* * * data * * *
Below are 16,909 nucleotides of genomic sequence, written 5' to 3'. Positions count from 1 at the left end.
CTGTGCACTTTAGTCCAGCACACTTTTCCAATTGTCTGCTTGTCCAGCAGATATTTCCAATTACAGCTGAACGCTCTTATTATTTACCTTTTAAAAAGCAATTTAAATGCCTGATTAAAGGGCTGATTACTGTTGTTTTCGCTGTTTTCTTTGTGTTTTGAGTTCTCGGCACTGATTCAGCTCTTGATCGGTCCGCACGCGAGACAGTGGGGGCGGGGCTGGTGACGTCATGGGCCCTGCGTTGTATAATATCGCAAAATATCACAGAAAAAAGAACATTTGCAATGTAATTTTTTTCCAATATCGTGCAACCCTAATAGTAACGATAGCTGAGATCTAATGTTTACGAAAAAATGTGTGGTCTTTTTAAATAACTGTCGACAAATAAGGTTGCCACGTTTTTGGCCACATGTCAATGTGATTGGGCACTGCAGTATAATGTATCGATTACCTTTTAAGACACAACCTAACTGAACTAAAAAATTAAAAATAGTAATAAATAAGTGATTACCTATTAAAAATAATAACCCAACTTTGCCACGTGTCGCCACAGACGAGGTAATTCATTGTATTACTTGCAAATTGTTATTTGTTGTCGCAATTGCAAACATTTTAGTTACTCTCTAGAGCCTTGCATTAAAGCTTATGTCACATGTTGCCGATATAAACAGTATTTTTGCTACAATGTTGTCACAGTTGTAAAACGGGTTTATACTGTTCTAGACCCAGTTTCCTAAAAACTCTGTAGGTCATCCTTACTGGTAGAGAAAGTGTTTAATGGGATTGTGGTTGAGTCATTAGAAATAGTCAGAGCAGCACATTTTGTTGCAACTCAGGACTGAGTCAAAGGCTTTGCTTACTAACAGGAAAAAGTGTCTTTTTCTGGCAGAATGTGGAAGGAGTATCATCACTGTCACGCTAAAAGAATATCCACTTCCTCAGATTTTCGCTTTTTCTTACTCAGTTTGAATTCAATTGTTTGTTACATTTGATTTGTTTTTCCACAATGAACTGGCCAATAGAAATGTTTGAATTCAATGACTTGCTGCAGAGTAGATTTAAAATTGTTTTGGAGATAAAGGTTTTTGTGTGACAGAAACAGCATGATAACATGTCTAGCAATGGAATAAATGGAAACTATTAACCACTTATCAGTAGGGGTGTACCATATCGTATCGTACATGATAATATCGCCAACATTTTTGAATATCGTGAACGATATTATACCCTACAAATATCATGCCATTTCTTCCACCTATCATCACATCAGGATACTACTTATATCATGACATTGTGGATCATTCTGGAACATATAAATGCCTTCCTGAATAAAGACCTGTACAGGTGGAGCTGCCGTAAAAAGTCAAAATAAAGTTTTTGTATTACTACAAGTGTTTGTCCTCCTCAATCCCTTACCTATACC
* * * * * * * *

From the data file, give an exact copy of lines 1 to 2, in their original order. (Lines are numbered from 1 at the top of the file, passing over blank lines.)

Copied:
Below are 16,909 nucleotides of genomic sequence, written 5' to 3'. Positions count from 1 at the left end.
CTGTGCACTTTAGTCCAGCACACTTTTCCAATTGTCTGCTTGTCCAGCAGATATTTCCAATTACAGCTGAACGCTCTTATTATTTACCTTTTAAAAAGCAATTTAAATGCCTGATTAAAGGGCTGATTACTGTTGTTTTCGCTGTTTTCTTTGTGTTTTGAGTTCTCGGCACTGATTCAGCTCTTGATCGGTCCGCACGCGAGACAGTGGGGGCGGGGCTGGTGACGTCATGGGCCCTGCGTTGTATAATATCGCAAAATATCACAGAAAAAAGAACATTTGCAATGTAATTTTTTTCCAATATCGTGCAACCCTAATAGTAACGATAGCTGAGATCTAATGTTTACGAAAAAATGTGTGGTCTTTTTAAATAACTGTCGACAAATAAGGTTGCCACGTTTTTGGCCACATGTCAATGTGATTGGGCACTGCAGTATAATGTATCGATTACCTTTTAAGACACAACCTAACTGAACTAAAAAATTAAAAATAGTAATAAATAAGTGATTACCTATTAAAAATAATAACCCAACTTTGCCACGTGTCGCCACAGACGAGGTAATTCATTGTATTACTTGCAAATTGTTATTTGTTGTCGCAATTGCAAACATTTTAGTTACTCTCTAGAGCCTTGCATTAAAGCTTATGTCACATGTTGCCGATATAAACAGTATTTTTGCTACAATGTTGTCACAGTTGTAAAACGGGTTTATACTGTTCTAGACCCAGTTTCCTAAAAACTCTGTAGGTCATCCTTACTGGTAGAGAAAGTGTTTAATGGGATTGTGGTTGAGTCATTAGAAATAGTCAGAGCAGCACATTTTGTTGCAACTCAGGACTGAGTCAAAGGCTTTGCTTACTAACAGGAAAAAGTGTCTTTTTCTGGCAGAATGTGGAAGGAGTATCATCACTGTCACGCTAAAAGAATATCCACTTCCTCAGATTTTCGCTTTTTCTTACTCAGTTTGAATTCAATTGTTTGTTACATTTGATTTGTTTTTCCACAATGAACTGGCCAATAGAAATGTTTGAATTCAATGACTTGCTGCAGAGTAGATTTAAAATTGTTTTGGAGATAAAGGTTTTTGTGTGACAGAAACAGCATGATAACATGTCTAGCAATGGAATAAATGGAAACTATTAACCACTTATCAGTAGGGGTGTACCATATCGTATCGTACATGATAATATCGCCAACATTTTTGAATATCGTGAACGATATTATACCCTACAAATATCATGCCATTTCTTCCACCTATCATCACATCAGGATACTACTTATATCATGACATTGTGGATCATTCTGGAACATATAAATGCCTTCCTGAATAAAGACCTGTACAGGTGGAGCTGCCGTAAAAAGTCAAAATAAAGTTTTTGTATTACTACAAGTGTTTGTCCTCCTCAATCCCTTACCTATACC